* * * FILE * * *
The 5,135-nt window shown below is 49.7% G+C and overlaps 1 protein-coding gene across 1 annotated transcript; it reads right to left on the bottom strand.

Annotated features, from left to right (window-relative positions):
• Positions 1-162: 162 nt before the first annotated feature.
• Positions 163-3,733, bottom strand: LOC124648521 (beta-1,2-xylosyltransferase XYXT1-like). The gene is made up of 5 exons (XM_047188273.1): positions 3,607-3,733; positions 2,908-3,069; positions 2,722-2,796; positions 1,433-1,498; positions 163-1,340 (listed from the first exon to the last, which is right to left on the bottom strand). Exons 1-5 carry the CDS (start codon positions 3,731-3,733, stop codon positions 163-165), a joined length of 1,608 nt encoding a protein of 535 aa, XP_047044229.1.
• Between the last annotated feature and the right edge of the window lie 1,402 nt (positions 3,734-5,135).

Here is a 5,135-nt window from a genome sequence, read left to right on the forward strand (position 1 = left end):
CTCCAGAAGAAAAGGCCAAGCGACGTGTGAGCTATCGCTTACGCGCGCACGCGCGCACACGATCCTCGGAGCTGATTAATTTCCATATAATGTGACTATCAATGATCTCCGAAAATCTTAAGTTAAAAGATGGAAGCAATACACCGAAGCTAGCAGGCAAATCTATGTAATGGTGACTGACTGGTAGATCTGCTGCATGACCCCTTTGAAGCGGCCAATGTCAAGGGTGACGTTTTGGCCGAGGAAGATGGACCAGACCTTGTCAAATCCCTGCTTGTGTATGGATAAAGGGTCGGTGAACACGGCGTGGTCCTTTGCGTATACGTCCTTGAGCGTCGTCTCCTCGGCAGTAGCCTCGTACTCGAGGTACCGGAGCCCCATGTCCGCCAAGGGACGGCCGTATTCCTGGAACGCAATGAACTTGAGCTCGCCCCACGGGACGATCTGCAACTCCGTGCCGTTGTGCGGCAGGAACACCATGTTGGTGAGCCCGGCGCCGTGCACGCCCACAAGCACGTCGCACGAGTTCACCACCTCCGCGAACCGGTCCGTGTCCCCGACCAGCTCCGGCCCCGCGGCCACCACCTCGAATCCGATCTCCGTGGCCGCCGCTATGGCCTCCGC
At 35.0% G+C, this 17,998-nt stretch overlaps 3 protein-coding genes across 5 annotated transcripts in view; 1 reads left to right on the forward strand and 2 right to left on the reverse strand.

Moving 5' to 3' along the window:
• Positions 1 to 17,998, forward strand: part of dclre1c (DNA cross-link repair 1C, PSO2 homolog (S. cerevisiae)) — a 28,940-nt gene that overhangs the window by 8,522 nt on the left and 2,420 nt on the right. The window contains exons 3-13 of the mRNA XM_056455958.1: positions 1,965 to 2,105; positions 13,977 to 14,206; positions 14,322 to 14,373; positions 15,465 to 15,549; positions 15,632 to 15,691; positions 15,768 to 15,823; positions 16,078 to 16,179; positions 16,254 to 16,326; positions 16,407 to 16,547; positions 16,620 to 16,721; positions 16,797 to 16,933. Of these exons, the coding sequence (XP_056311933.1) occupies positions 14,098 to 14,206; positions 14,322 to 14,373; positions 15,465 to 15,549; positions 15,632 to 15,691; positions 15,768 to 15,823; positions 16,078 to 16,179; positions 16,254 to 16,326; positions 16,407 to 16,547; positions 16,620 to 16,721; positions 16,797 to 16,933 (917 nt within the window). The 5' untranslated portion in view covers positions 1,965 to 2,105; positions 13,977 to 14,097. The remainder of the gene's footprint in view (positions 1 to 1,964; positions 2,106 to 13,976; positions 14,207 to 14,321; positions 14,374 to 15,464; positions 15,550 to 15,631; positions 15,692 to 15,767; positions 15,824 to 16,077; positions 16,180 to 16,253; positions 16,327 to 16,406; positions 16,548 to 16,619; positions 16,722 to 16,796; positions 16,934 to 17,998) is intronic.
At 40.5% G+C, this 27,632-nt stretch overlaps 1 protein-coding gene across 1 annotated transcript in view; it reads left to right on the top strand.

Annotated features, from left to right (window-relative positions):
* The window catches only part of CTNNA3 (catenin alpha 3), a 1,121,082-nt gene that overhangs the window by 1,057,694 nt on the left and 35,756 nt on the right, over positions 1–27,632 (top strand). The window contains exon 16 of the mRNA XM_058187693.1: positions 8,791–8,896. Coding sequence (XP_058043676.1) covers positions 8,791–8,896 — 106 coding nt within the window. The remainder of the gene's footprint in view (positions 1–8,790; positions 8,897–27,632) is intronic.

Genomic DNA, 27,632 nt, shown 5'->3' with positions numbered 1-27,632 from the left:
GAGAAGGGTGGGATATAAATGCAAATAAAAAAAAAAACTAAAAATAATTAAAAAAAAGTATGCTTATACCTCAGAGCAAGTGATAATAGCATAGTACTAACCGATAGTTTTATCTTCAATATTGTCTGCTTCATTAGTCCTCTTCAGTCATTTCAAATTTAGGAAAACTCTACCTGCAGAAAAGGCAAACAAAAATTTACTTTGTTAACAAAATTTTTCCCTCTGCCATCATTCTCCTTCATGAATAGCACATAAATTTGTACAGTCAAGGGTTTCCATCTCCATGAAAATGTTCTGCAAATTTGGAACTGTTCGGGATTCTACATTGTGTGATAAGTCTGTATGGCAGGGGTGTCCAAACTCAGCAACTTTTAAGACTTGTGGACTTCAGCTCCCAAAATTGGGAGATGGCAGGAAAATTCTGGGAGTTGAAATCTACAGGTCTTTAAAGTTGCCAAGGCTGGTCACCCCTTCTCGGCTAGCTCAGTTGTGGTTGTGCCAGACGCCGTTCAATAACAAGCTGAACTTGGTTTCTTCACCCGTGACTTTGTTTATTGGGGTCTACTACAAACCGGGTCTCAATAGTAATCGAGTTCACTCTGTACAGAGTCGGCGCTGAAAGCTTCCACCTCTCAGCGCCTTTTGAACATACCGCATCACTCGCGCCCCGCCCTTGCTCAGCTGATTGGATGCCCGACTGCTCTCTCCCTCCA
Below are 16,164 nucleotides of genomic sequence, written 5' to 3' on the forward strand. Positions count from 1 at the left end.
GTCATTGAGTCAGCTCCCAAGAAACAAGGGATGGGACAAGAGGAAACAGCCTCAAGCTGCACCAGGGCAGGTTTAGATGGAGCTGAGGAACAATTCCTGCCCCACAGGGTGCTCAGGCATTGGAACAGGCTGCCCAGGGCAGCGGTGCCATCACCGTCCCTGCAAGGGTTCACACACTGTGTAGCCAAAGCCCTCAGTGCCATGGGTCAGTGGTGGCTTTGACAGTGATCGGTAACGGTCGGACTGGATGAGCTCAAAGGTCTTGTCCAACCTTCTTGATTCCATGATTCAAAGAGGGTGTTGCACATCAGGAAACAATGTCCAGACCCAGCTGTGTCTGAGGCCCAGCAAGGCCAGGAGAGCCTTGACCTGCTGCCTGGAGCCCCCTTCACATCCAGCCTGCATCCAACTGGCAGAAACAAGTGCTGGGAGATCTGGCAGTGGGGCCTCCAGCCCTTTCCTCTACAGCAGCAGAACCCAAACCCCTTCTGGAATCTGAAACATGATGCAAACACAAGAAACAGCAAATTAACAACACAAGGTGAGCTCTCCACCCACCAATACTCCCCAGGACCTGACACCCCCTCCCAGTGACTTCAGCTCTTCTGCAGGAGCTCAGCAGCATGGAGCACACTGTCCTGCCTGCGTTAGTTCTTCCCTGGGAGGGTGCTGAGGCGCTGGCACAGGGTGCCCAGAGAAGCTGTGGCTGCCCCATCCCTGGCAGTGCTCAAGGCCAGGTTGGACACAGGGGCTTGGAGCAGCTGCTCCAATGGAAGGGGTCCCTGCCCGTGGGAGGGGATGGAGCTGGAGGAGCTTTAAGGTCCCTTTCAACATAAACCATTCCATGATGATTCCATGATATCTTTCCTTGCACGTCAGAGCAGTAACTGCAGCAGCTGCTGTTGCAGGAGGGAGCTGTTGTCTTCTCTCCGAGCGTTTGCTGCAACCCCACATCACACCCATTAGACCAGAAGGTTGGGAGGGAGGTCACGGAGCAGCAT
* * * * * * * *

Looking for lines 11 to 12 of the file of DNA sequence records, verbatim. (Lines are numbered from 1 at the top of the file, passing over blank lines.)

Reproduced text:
At 40.5% G+C, this 27,632-nt stretch overlaps 1 protein-coding gene across 1 annotated transcript in view; it reads left to right on the top strand.

Annotated features, from left to right (window-relative positions):